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I am studying Statistical Mechanics by R K Pathria. There the author tries to calculate the partition function of in canonical ensemble as:

$$Q_N(V,T) = \sum_{[n_\epsilon]} (e^{-\beta\sum_{\epsilon}n_\epsilon \epsilon})$$

(In above the expression the summation runs over the occupation sets complying to total particle number restriction and also restriction on $n_\epsilon$)

This is easily evaluated for Boltzmann-Maxwell distribution, but due to restricted values of $n_\epsilon$ that can be taken in case FD distribution ($0$ and $1$), he argues that it is difficult to evaluate. So he jumps to grand canonical partition function and there he doesn't care about the values that can be taken by $n_\epsilon$.

Why is that in case of Grand Canonical Partition Function, there are no such restrictions, after all we are still dealing with Fermi-Dirac statistics?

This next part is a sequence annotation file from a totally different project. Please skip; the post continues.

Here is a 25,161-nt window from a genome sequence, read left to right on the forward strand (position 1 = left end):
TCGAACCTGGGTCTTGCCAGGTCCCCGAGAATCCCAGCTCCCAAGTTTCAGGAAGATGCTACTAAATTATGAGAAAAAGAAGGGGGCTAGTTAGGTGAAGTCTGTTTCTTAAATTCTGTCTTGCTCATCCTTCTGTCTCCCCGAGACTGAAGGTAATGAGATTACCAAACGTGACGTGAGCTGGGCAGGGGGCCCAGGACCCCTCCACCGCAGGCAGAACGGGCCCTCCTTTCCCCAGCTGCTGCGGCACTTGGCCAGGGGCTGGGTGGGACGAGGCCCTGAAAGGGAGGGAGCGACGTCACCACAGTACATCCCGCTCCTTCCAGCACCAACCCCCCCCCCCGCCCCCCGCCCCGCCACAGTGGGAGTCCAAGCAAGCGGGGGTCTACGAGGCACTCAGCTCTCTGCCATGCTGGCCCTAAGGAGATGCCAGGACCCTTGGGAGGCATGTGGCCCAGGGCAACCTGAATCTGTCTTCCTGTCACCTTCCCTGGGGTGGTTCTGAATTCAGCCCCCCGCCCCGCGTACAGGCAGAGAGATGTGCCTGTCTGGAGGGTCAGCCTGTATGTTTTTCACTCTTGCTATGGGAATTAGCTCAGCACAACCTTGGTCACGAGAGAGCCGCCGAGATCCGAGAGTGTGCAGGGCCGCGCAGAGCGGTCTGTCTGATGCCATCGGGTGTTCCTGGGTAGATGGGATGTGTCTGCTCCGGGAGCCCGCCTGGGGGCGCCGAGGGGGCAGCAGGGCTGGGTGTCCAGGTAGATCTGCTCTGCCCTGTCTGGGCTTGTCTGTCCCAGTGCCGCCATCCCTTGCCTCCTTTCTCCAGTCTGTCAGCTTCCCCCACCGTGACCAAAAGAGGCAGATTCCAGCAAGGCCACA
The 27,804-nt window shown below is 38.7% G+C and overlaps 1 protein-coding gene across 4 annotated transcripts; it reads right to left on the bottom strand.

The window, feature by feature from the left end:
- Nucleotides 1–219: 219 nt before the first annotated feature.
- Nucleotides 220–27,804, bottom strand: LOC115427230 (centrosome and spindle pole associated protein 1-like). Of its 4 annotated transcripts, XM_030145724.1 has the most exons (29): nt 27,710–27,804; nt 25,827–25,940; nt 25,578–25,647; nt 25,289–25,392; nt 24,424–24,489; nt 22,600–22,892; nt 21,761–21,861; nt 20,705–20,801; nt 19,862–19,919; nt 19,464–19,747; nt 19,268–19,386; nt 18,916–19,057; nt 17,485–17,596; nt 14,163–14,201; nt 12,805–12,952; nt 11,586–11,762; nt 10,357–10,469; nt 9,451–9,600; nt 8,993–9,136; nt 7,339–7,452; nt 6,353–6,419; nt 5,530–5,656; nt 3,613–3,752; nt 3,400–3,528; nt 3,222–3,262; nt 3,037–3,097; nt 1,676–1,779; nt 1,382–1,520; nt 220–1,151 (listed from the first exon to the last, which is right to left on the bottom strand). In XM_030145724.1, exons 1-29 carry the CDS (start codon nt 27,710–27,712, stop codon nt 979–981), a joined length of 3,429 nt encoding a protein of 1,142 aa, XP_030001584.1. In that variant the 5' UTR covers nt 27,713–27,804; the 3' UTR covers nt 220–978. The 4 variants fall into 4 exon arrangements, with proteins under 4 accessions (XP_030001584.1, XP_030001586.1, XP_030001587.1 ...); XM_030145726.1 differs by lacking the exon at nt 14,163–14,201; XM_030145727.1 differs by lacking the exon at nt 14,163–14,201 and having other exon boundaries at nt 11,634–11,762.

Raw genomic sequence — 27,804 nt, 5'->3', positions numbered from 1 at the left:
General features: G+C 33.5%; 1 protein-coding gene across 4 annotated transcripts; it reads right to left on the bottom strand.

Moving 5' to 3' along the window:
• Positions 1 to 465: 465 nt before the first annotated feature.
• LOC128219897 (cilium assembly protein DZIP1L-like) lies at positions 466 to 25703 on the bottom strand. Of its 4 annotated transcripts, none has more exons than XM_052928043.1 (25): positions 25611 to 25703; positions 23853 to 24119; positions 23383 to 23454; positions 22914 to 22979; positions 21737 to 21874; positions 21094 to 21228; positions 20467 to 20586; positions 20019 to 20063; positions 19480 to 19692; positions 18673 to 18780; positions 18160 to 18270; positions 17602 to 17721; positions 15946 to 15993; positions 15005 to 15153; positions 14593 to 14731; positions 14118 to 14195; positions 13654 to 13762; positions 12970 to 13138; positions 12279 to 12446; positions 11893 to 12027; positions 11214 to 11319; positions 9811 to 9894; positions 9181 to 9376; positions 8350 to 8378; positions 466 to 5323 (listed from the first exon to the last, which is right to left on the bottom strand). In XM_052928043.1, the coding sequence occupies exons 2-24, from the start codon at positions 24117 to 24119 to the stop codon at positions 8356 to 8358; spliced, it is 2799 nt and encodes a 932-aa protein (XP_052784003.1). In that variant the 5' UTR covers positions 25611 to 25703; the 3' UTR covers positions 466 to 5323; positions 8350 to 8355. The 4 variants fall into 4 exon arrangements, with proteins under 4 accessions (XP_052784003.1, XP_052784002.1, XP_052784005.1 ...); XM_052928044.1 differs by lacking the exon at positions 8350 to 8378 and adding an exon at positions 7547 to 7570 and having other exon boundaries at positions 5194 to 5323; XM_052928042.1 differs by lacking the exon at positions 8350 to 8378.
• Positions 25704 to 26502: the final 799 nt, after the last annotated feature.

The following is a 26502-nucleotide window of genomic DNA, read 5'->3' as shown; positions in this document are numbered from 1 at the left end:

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You are confusing the two restrictions. The restriction the author is referring to which makes the derivation difficult using the canonical ensemble is the restriction on total particle number $N_0$ in the canonical ensemble, not the restriction on the individual occupancies $n_{\epsilon}$ to be $0$ or $1$.

$$ \sum_{\epsilon} n_{\epsilon} = N_0 $$

In the grand canonical ensemble it is still true that each $n_{\epsilon}$ can only take on the values $0$ or $1$, but there is no constraint on the sum of all of the $n_{\epsilon}$. The author certainly uses the fact that each $n_{\epsilon}$ can only be $0$ or $1$ in the derivation of the Fermi-Dirac distribution using the grand canonical ensemble.

The reason we are licensed to use the grand canonical ensemble instead of the canonical ensemble is that in the thermodynamic limit the statistics of a system with a fixed number of particles, $N_0$, are the same as the statistics of a system which can exchange particles with a reservoir so long as the average number of particles, $\langle N \rangle$ is equal to the same number of particles as the isolated system: $\langle N \rangle = N_0$.

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